Chocolate Might Just Boost Your Workouts, According To Science

File this under: “Research we can really get behind.”

To paraphrase a line from the 2003 cult classic The Room, chocolate has long been considered a symbol of love. But while the idea that chocolate is an aphrodisiac is, unfortunately, nothing more than a myth, chocolate does have a few documented health benefits, from lower blood pressure to a speedier post-workout recovery.  

RELATED: Always Have Room For Dessert? Here’s Why.

#1/ Chocolate can boost your post-workout recovery

Drinking chocolate milk after you exercise may help repair your muscles, research suggests. In fact, a study from the University of Texas at Austin found that athletes who drank low-fat chocolate milk post-workout instead of a carb-based sports drink or a calorie-free drink, had significantly more power and rode faster. (Whether it’s a good idea to chug a glass of chocolate milk after an intense workout is another question entirely.)

#2/ Chocolate has been linked to heart health

Cocoa beans are rich in plant nutrients called flavonoids. Dark chocolate in particular is a great source of flavanols, which has antioxidant properties that may reduce the risk of heart disease

Consuming moderate amounts of chocolate has also been associated with a lower risk of atrial fibrillation, an irregular heartbeat condition that can increase your risk for a stroke, heart failure, and other heart complications, Harvard experts say.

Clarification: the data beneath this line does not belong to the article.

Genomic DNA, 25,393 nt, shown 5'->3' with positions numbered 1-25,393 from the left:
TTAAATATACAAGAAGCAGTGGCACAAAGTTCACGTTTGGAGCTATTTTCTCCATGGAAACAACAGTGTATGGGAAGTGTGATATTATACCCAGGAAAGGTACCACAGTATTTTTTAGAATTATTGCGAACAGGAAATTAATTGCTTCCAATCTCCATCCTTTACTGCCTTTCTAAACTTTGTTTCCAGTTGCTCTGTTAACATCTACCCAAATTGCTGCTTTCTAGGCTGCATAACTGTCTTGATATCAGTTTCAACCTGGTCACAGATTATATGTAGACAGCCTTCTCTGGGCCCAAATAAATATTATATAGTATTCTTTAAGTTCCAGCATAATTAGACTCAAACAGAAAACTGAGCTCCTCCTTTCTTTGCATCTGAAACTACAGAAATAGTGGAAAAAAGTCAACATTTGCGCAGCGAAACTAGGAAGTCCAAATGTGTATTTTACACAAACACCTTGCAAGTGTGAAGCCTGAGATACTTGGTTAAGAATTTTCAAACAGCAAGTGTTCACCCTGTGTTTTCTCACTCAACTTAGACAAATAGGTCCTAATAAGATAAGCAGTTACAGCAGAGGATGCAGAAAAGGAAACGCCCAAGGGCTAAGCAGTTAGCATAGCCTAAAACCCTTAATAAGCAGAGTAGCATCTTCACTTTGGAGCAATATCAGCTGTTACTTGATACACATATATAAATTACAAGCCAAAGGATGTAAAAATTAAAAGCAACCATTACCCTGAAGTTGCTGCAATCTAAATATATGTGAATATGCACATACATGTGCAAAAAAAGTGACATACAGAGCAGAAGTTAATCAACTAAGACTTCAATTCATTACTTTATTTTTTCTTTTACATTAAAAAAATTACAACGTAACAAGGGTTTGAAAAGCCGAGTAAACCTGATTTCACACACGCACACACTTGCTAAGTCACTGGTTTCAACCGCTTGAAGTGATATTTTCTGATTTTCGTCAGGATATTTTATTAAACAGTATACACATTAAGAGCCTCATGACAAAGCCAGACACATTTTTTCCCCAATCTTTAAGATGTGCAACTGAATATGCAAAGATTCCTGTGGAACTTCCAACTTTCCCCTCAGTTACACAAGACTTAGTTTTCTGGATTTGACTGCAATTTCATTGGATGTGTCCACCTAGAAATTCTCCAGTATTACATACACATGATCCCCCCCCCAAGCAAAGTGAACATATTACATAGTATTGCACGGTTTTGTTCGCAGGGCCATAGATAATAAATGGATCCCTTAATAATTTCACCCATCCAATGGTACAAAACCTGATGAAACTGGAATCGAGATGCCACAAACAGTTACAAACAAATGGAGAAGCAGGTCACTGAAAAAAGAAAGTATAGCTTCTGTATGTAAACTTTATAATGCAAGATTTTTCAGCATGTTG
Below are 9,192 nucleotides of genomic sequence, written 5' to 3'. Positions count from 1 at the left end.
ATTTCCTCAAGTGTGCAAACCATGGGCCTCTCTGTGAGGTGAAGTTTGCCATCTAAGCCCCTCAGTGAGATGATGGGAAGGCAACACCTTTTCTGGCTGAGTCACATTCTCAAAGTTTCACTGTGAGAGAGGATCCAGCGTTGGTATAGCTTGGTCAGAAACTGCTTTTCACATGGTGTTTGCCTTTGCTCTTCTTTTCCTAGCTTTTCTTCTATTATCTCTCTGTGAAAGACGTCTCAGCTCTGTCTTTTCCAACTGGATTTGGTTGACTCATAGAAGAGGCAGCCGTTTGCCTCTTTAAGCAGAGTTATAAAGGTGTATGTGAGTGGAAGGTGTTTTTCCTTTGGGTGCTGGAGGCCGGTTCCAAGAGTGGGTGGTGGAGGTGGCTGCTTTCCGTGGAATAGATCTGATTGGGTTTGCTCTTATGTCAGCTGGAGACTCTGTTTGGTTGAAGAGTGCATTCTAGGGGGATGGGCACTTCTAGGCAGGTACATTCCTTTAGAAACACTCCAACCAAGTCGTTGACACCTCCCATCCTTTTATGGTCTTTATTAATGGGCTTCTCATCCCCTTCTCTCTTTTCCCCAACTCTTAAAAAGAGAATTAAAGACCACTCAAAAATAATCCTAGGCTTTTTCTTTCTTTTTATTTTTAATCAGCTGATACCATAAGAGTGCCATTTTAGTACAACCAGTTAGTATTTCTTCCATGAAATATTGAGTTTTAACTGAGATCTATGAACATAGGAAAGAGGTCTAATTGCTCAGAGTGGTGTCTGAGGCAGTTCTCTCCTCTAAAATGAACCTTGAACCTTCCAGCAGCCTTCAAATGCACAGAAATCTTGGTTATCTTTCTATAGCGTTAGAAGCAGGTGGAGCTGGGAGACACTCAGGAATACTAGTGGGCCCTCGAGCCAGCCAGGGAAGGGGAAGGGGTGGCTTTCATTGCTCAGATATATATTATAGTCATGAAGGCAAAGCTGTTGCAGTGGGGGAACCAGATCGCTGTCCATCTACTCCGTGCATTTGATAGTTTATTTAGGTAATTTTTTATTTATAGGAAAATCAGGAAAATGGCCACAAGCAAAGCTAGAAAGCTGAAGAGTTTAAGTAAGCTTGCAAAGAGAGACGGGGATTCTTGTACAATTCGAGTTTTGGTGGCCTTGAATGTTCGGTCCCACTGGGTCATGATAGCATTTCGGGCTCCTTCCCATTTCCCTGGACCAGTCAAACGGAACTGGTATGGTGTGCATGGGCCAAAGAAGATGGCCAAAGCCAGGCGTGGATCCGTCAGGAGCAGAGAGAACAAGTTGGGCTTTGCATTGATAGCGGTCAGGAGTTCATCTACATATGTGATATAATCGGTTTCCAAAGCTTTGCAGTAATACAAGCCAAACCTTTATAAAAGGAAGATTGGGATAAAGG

#3/ Chocolate has been linked to better brain performance

A 2014 study found that adults who took a high-flavanol cocoa supplement for three months performed better on memory tests than participants who consumed a low-flavanol cocoa supplement. Additionally, a 2012 study published in the New England Journal of Medicine reported that places where chocolate consumption is highest boast the most Nobel Prize recipients — so if Nobel Prize winners are eating more chocolate, then maybe we should be, too.

#4/ Chocolate *might* be good for your skin

Contrary to what your mum may have told you in high school, eating chocolate can actually improve your skin, with some research suggesting it can help protect you from harmful UV rays. That said, other researchers have reported that eating more chocolate may increase your risk of acne, so the jury is ultimately still out on this one.

#5/ Chocolate is thought to help reduce cravings

Eating dark chocolate may help to keep the munchies at bay, according to one small study by University of Copenhagen researchers. That’s particularly true if you’re craving sweet, salty, or fatty foods.

Loved reading about these chocolate benefits? Here’s how to store and eat it for maximum enjoyment.

This article originally appeared on Men’s Health

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